Amtrak Data Breach Affects Guest Rewards Accounts

Discovered on April 16, 2020, Amtrak suffered a data breach that affects its Amtrak Guest Rewards accounts.

The attack vector involved was compromised usernames and passwords, which may suggest the use of credentials previously leaked or stolen, or the use of brute-force methods.

Amtrak says that some personal information was viewable, although the company has not specifically said what data may have been compromised. However, Amtrak was keen to emphasize that Social Security numbers, credit card information, and other financial data was not involved in the data leak.

Roberto Escobar Sues Apple for $2.6B Over iPhone Security

Roberto Escobar, brother of Pablo Escobar, is suing Apple for US$2.6 billion. He claims someone hacked his iPhone and found his email through FaceTime. As a way to fight the company he’s also launching a limited edition iPhone 11 Pro 256GB, gold plated, for US$499.

According to the lawsuit, obtained by TMZ, Pablo’s brother bought an iPhone X back in April 2018, and he claims the security promise fell horribly flat. One year after buying the X, Roberto claims he got a life-threatening letter from someone named Diego, who said he found Roberto’s address through FaceTime.

In the suit, Roberto says he conducted his own investigation after receiving the letter, and found his iPhone had been compromised due to a FaceTime vulnerability.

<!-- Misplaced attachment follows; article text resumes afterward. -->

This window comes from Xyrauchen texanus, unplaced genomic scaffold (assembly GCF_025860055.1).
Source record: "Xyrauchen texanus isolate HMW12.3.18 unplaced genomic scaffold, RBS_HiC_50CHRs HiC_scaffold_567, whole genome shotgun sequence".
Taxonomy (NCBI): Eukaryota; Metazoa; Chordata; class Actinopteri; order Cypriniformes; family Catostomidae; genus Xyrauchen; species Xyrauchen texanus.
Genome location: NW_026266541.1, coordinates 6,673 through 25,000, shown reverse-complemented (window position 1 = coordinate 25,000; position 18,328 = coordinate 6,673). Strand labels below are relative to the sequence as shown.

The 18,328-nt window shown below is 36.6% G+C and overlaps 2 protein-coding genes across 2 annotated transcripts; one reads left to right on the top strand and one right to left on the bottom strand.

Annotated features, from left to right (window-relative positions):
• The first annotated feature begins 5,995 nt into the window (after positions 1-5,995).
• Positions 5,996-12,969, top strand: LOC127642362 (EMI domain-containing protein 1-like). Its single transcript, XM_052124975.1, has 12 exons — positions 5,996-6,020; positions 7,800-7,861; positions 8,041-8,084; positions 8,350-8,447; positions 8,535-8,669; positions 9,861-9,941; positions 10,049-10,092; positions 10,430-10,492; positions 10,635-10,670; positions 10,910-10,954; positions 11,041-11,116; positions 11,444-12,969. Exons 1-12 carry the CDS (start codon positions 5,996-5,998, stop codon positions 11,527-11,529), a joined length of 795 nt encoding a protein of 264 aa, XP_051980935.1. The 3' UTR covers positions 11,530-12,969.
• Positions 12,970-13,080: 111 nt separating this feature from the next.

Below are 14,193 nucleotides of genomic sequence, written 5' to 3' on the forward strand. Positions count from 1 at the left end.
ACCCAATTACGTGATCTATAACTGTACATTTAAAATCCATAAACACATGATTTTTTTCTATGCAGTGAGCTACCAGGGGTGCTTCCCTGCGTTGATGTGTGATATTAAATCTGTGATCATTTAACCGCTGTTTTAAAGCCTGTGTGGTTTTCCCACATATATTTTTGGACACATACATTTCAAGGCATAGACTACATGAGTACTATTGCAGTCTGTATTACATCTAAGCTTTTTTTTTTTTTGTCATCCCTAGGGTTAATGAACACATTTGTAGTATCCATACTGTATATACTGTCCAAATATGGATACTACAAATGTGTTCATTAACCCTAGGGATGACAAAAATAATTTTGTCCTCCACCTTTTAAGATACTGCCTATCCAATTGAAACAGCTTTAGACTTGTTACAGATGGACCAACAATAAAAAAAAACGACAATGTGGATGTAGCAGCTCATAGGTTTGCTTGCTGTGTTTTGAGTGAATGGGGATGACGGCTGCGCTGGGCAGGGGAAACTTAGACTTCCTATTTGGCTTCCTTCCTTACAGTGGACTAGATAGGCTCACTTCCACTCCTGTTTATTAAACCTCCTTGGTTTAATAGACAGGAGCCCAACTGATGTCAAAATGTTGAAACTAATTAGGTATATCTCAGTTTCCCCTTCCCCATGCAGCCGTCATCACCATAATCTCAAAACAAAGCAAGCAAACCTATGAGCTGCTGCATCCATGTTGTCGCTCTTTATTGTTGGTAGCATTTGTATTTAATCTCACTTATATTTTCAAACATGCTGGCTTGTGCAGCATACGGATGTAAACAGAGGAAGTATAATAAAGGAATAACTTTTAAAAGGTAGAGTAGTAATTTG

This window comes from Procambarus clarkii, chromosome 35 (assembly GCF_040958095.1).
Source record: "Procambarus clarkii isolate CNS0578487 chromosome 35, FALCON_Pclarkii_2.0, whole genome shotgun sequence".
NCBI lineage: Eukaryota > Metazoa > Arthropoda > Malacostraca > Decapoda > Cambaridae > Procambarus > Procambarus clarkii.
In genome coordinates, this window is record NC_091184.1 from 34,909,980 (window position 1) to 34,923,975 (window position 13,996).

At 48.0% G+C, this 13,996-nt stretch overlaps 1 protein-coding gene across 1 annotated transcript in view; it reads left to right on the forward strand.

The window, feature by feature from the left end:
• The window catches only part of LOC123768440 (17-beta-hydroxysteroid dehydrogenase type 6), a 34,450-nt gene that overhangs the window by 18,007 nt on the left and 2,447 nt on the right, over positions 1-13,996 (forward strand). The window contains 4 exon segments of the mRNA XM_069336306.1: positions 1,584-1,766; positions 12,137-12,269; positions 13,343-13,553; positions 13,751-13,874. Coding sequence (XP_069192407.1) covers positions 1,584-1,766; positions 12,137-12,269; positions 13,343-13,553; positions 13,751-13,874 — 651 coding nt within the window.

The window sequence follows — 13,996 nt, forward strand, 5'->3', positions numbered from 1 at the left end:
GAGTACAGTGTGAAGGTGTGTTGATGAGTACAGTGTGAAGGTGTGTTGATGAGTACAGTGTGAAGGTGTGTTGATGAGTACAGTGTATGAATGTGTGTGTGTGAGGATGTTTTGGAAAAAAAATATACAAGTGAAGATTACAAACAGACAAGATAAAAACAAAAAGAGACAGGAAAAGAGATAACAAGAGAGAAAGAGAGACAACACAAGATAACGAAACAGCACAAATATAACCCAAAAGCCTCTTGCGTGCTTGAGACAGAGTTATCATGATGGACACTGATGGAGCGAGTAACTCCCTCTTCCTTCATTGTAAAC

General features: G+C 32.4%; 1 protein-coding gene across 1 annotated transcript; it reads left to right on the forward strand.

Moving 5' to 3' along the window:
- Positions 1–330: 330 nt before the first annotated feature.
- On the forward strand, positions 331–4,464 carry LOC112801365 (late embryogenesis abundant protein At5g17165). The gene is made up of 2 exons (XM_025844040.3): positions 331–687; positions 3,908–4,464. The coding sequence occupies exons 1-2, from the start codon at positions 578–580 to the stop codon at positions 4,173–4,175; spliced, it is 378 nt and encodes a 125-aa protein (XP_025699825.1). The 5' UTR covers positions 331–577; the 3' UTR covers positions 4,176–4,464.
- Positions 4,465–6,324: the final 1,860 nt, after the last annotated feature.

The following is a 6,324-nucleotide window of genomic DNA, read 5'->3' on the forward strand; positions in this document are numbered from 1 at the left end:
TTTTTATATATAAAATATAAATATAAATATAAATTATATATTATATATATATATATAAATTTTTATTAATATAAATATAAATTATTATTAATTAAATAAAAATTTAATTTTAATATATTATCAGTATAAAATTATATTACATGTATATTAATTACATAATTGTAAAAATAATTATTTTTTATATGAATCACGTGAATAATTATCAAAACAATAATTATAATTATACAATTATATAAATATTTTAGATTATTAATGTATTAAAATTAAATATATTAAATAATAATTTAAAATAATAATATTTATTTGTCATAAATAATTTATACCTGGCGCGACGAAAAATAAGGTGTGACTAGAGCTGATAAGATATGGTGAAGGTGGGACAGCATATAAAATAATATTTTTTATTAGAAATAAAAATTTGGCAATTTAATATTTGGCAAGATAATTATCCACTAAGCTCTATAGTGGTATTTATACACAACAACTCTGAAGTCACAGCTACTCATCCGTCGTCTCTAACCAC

Go to Settings > FaceTime. You can choose which address and phone number you let people contact you with, if you have multiple numbers and emails associated with your Apple ID. This won’t stop people from obtaining your address elsewhere.

Zerodium Pauses Purchases of iOS Exploits

Zerodium is temporarily suspending its purchasing of iOS exploits due to a high number of submissions, with the CEO saying ”iOS security is f**ked.”

Zerodium is an exploit acquisition platform that pays researchers for zero-day security vulnerabilities and then sells them to institutional customers like government organizations and law enforcement agencies. The company focuses on high-risk vulnerabilities, normally offering between $100,000 and $2 million per fully functional iOS exploit.